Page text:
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  7. Love your color palettes this week! And the Lisianthus,though I know it is impossible here.

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    1. The lisianthus is sold even here as an annual, although in our climate they're really short-lived perennials. I bet you could grow them as annuals in pots with good drainage, Amelia, provided you can get hold of plugs. The plants are widely available in SoCal but I don't know if that's true nation-wide.

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  8. Lovely trio, Kris. I love how lisianthus in bud looks like roses and they aren't even related. Your dahlias are looking great and I noted that mine started blooming this week, too. I've got to put my shears to them!
    I like how the little vase is like a triangle with the flowers' shape is the inverse.
    Stay cool!

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    1. I wish I could say that the choice of the third vase was intentional, Eliza, but that wouldn't be true...

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  9. Once again, three gorgeous arrangements. The Lisianthus really is sweet in bud as well as open.

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    1. I hope your lisianthus are doing well, Peter. I look forward to seeing them IAVOM!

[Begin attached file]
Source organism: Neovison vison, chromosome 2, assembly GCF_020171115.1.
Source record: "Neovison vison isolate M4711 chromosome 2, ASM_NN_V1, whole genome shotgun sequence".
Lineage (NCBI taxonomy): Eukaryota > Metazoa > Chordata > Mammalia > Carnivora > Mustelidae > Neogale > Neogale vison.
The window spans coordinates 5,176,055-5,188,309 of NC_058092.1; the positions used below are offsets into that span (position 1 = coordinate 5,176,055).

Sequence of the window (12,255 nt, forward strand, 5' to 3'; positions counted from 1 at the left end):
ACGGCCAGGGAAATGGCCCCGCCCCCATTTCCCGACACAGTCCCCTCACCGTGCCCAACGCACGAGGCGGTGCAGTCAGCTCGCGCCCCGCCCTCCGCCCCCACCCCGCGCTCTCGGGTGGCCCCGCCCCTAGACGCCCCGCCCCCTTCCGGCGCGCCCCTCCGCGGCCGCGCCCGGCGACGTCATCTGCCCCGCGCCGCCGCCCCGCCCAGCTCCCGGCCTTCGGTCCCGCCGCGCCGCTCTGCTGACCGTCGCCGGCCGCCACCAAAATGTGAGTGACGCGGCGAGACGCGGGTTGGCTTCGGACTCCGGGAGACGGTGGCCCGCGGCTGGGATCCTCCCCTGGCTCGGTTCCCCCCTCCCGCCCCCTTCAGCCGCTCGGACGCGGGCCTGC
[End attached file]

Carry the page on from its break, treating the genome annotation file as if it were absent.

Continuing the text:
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  10. What a nice selection this week Kris!Queen Red Lime is on my list for next years Zinnia expansion. I had a spectacular Dahlia fail here this year, the one and only tuber that came up is still struggling to attain over 1ft in height and there isn't a flower bud in sight. I've become convinced the best place for Dahlias is in a dedicated cutting garden.

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    1. I planted seeds of both 'Queen Red Lime' and 'Queen Lime Blush' but got very low germination, Kathy, probably due to a combination of planting late and watering too little. So, when I found plugs of 'Queen Red Lime' in my local garden center, I snatched them up. As to the dahlias, mine never did well in my garden beds as they just didn't get the water they need. Sadly, I over-watered some of the tubers this year in my cutting garden and they rotted. Beginner's luck last year I guess.

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  11. Everything is lovely, as usual, but that green flowering Lisianthus takes my breath away.